On Saturday night, the Pink Stage at HARD Summer is brimming with a throng of hyped-up stompers and twirlers generating plumes of dust beneath illuminated pepper trees. The woman conducting this symphony of shufflers is Los Angeles–based multihyphenate (DJ, singer, songwriter, producer, radio show host) Anna Lunoe. With the grace and ferocity of a tiger, she hops atop the DJ booth clad in knee pads and commands the stage like a rock star. The fact that she's eight months pregnant doesn't deter her at all.
“Pregnancy isn’t an illness; it’s just a stage,” Lunoe says as she relaxes in an air-conditioned artist trailer after playing her set. “It’s interesting growing physically and accommodating that growth and accommodating the health of the baby. I’m much more subdued DJing pregnant, but I still go pretty hard.”
Lunoe has much to celebrate tonight; it not only marks HARD’s 10-year anniversary, whose events she has been playing since 2014, but is also her last American show of 2017. Her career began 11 years ago in her native country of Australia, and this upcoming hiatus will be her longest departure from performing since she started DJing.
Six of those 11 years were spent in Australia, where she began making connections in the American EDM scene through touring. With no idea of what the electronic music scene was like in the United States, Lunoe took a gamble and moved stateside in 2012. Her distinct blend of oscillating house beats and bass-dropping club bangers quickly caught people's ears, and that same year she was introduced by mutual friends to Gary Richards, the founder of HARD Events and himself a DJ/producer who goes by the stage moniker Destructo.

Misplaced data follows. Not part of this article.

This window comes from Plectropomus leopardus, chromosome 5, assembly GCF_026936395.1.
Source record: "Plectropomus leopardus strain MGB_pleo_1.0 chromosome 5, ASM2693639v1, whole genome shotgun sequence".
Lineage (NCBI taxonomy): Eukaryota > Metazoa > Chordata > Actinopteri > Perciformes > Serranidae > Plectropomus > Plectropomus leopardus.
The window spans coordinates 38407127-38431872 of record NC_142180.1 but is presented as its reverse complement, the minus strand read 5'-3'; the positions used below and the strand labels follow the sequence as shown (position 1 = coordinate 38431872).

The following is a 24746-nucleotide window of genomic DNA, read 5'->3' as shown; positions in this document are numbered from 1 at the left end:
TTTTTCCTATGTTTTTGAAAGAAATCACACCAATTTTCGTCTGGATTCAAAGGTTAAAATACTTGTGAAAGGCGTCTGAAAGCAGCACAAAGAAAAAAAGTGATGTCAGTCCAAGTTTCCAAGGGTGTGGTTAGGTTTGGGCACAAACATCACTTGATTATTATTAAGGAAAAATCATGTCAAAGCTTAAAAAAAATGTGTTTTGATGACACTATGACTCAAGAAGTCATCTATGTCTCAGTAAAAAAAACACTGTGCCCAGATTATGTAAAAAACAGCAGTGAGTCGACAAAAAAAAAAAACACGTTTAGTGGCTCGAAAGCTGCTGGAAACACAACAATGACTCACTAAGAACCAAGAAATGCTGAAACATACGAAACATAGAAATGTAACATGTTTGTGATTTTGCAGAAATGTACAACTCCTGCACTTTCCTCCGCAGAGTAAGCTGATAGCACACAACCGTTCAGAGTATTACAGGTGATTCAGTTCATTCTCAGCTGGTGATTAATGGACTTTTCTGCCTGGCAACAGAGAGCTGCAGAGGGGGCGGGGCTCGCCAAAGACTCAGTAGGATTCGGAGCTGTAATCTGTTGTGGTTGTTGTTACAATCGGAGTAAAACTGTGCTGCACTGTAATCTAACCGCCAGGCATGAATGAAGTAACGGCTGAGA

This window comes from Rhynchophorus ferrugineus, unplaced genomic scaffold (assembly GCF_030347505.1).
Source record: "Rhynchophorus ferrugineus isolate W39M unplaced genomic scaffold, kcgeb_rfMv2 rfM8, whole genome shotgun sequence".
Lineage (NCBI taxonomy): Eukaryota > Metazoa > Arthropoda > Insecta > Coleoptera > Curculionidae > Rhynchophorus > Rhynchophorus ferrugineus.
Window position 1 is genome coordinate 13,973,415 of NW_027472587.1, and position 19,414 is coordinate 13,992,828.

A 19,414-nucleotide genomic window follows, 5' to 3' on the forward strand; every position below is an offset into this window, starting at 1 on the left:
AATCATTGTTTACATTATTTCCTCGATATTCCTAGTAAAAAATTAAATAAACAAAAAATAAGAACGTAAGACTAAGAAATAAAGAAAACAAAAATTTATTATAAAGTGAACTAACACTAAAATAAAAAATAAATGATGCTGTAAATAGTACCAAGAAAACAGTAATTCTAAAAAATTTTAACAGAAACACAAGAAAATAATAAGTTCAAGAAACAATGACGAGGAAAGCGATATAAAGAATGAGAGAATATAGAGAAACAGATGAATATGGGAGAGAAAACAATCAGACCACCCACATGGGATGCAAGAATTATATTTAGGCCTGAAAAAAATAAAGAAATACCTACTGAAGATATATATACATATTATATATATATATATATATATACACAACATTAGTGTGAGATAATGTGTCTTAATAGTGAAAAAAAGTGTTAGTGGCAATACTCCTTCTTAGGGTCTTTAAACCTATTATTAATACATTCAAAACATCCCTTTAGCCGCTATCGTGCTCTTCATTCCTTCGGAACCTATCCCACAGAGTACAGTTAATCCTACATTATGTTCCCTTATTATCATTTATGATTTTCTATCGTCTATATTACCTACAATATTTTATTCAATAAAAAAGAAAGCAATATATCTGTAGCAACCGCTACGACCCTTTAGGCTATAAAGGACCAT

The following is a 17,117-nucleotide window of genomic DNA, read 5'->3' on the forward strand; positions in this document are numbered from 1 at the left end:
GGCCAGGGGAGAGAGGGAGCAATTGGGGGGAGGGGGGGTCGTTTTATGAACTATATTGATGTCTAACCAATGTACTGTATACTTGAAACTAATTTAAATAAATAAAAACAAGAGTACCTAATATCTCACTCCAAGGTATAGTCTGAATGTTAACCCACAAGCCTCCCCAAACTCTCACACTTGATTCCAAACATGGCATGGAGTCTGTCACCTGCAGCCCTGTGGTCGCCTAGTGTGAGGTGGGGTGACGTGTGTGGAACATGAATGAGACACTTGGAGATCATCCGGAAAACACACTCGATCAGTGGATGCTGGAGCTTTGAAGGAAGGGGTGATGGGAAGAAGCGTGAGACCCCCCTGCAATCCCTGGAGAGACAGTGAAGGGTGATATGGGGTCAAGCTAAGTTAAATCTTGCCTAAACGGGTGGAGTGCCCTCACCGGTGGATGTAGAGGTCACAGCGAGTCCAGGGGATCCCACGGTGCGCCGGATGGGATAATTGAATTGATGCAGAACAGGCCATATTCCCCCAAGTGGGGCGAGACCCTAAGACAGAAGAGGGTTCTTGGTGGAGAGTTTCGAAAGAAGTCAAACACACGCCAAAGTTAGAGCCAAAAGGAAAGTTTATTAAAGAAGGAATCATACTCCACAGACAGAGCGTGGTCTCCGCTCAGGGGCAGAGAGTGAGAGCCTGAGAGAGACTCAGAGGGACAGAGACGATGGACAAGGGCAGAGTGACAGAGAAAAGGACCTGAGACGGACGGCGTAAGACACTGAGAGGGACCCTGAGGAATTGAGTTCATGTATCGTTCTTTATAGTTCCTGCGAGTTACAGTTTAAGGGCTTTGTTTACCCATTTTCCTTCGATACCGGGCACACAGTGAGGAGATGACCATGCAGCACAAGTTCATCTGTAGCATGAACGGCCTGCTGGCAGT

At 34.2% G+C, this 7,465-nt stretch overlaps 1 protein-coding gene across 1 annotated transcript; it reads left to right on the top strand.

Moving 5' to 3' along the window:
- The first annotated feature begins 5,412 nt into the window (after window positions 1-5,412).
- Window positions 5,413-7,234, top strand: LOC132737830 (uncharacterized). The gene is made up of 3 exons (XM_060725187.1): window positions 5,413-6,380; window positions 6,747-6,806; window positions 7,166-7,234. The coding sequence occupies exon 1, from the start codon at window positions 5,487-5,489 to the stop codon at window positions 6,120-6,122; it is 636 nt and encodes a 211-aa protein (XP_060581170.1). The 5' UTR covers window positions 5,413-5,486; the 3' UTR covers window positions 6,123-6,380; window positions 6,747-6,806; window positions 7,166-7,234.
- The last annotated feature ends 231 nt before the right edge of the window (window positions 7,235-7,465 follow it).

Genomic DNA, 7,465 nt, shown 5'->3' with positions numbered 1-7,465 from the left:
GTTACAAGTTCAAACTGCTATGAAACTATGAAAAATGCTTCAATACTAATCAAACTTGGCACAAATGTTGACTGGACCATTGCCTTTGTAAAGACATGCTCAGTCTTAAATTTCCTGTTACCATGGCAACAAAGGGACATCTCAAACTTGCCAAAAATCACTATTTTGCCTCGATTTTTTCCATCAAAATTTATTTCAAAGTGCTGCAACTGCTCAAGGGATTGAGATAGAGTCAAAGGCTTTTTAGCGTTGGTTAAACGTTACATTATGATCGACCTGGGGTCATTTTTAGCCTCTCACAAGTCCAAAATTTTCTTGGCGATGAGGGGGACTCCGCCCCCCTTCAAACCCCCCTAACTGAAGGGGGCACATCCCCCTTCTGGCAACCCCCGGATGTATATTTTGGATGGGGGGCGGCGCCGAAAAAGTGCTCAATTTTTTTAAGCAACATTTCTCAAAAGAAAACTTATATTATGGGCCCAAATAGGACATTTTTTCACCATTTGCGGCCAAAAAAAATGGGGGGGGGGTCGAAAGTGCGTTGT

“I had a couple of American DJ friends who are still my friends now, and they were all doing HARD Events,” Lunoe recalls. “That’s where my crew was, where my like-minded people were, and that’s where I wanted to be.”
Two years later, in 2014, Richards booked Lunoe for HARD’s now-defunct Day of the Dead, a festival that took take place around Halloween. Since then, she has become a fixture, performing at almost every HARD event, even stepping in as a last-minute headliner for an artist who missed his flight at last year’s summer festival. Her career has been nothing short of dazzling and now, as a soon-to-be-mother, she has unintentionally become a modern icon of female empowerment.
The imbalance of men and women in the EDM industry, with the scale tipping in men’s favor, has long been a contentious topic among fans and artists alike. Dance music festival lineups will often feature all male headliners, with a few women populating the smaller slots. This year's HARD Summer, though it did feature more female artists than usual, was no exception, as top billing went to the boys: Justice, Snoop Dogg, Zeds Dead, Bassnectar, DJ Snake, Rae Sremmurd, Dog Blood and Migos.
While this imbalance is clearly visible, the reasons behind it are a constant source of debate. Though women (and many men) want to see more women on EDM lineups, women DJs don’t necessarily want to be booked simply for the purpose of meeting a quota.